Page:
Splitting the firewood will expose more surface area and speed up the drying process significantly. If the firewood is stacked very loosely, this will allow the air to circulate in and around the wood, and this will also speed up drying and seasoning.
Only Have Just Enough Firewood Indoors
Some people bring large quantities of firewood into their homes in order to pre-dry it for burning. This is not very useful if the wood is not already seasoned, it won’t burn well anyway and this is counterproductive. In fact, having a lot of firewood in your home could even release a great deal of humidity into your indoor air.
It’s a better idea to bring in a day's worth of firewood at a time. Tap the wood to get rid of any spider and place it into a carrying box or sling to carry it from your woodshed.
Always Store Firewood Outside
The firewood should be cut, split and stacked in a sheltered woodshed out of the elements. As mentioned above, air circulation is essential, so stack loose and keep the bottom of the stack off the ground.
If you’re burning wood pellets or designer logs for ambience, keep them dry, and you can always use a tarpaulin to keep out any excess moisture if necessary.
The most cost-effective way to heat a home with wood
Using a wood heater is simple and user friendly. For the best results, follow the tips below for effective heating with wood.
1) Start the fire well
When you start your wood heater, use some kindling wood, firelighters, and even paper to get the fire going. Then larger wood pieces can be added once you have an established hotbed of coals.
The air controls can be left open for up to 30 minutes to ensure that there is enough oxygen to get the fire going. There may be some smoke from the flue at the beginning, but this should dissipate after 10 or 15 minutes.
2) Add fuel to the fire
Most modern wood heaters can burn far better with 3 or 4 logs in place rather than just 1 or 2. The logs should be no bigger than 40 cm long and 4kg heavy for the best results.
If the heater doesn’t have a grate, it will perform better if there is a layer of ash on the firebox base and this only needs to be cleaned occasionally. If you do clean out the ash, leave at least a 10mm thick layer behind.
When you add fuel, open the air controls for 20 minutes to get the wood-burning correctly and then you can keep the fire burning steadily. To achieve a complete burn, you need adequate airflow and a high enough temperature to get the fuel and flames glowing brightly.
If the wood is dark or smoky as it burns this is an incomplete burn due to an insufficient intake of air. Accelerants such as oil or petrol should not be used to light the fire because this could result in an explosion.
3) Effective overnight burning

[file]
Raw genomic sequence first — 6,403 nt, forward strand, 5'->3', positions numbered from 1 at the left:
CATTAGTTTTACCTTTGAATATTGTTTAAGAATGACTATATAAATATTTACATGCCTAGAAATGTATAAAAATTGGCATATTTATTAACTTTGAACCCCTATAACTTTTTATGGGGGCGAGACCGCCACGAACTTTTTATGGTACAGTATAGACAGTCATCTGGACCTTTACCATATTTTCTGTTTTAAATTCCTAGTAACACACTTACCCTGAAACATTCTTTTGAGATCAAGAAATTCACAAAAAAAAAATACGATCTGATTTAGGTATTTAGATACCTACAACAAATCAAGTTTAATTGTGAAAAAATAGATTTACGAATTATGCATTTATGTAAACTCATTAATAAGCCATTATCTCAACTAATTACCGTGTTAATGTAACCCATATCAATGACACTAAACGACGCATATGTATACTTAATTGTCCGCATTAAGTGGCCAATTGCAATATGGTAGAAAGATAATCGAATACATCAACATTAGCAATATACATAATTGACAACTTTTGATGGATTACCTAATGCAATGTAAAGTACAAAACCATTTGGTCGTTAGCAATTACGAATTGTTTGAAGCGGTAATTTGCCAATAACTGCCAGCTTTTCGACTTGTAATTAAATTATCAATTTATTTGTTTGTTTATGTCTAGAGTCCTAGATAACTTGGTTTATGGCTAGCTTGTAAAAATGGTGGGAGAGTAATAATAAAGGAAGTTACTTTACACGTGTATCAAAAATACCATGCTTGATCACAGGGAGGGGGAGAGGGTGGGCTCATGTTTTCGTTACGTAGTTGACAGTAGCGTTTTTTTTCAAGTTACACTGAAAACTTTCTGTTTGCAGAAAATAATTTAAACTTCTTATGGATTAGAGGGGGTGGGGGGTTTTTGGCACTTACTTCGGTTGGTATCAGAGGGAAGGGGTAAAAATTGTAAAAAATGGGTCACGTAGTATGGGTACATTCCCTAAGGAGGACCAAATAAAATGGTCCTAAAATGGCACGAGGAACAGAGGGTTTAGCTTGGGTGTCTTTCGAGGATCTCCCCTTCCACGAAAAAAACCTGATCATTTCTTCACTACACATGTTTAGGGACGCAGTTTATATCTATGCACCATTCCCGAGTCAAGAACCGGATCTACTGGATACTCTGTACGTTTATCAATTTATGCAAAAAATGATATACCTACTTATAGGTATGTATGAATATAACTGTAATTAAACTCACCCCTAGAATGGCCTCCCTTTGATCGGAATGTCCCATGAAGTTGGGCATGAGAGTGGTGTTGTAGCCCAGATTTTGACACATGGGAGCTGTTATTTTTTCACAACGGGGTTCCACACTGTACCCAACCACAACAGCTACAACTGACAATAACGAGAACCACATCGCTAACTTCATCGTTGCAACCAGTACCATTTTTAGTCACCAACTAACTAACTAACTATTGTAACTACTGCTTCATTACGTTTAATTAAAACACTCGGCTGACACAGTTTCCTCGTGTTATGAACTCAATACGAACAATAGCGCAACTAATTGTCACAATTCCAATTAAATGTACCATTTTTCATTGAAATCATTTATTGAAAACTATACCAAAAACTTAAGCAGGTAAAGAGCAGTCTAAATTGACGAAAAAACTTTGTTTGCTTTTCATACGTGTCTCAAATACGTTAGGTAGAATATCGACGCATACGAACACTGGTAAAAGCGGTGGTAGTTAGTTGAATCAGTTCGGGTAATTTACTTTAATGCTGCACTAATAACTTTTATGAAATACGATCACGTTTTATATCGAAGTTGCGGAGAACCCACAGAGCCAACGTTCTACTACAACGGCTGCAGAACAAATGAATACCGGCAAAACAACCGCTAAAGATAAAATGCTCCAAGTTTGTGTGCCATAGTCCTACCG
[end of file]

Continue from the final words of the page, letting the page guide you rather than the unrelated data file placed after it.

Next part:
If you want to burn fuel overnight, load up the wood heater around half an hour before you retire. Turn the air supply down to a minimum when the wood has been charred. This should take around 15-20 minutes, and it’s necessary to avoid any creosote issues.
Most modern wood heaters will burn for 7-8 hours with no problems if you fill the heater with fuel and turn it to the slow burn setting immediately. Slow-burning for long periods will produce more creosote than burning or a medium or high setting.
Using a wood heater for prolonged periods will take some getting used to before you get a good feel for it. If your home is well insulated, you may not need to burn overnight unless it’s exceptionally cold.
Is wood heating bad for the environment?
Burning wood produces carbon and particulate matter into the air. It is important that wood heaters meet Australian Standards. Modern wood heaters are known to deliver lower greenhouse emissions compared to heating options that rely on burning fossil fuels.
In 2014, the NSW Department of Planning and Environment’s Building Sustainability Index or BASIX was revised to show a lower greenhouse gas emission rating for wood heating.
This improved BASIX system rating came after extensive research carried out by the Commonwealth Scientific and Industrial Research Organisation (CSIRO).
They discovered that firewood produces less greenhouse gas than many other available domestic heating options. As wood is biomass and it’s a natural part of the carbon cycle, it’s considered to be a renewable energy source.
The Australian Home Heating Association is promoting the use of wood heaters that meet Australian low emission standards for home heating. It’s recommended that consumers only use firewood from managed forests that are sustainable.
These plantations offer other environmental benefits, such as erosion control, wildlife habitation, salinisation reduction, and wastewater treatment.
Firewood plantations also offer employment and investment opportunities for local farmers and residents.
Get an obligation-free quote for wood heating in Mandurah
If you're looking for wood heating in Mandurah, iBreeze is here to help. Get in touch with our friendly team today for a free, no-obligation quote and expert advice you can trust. We look forward to hearing from you.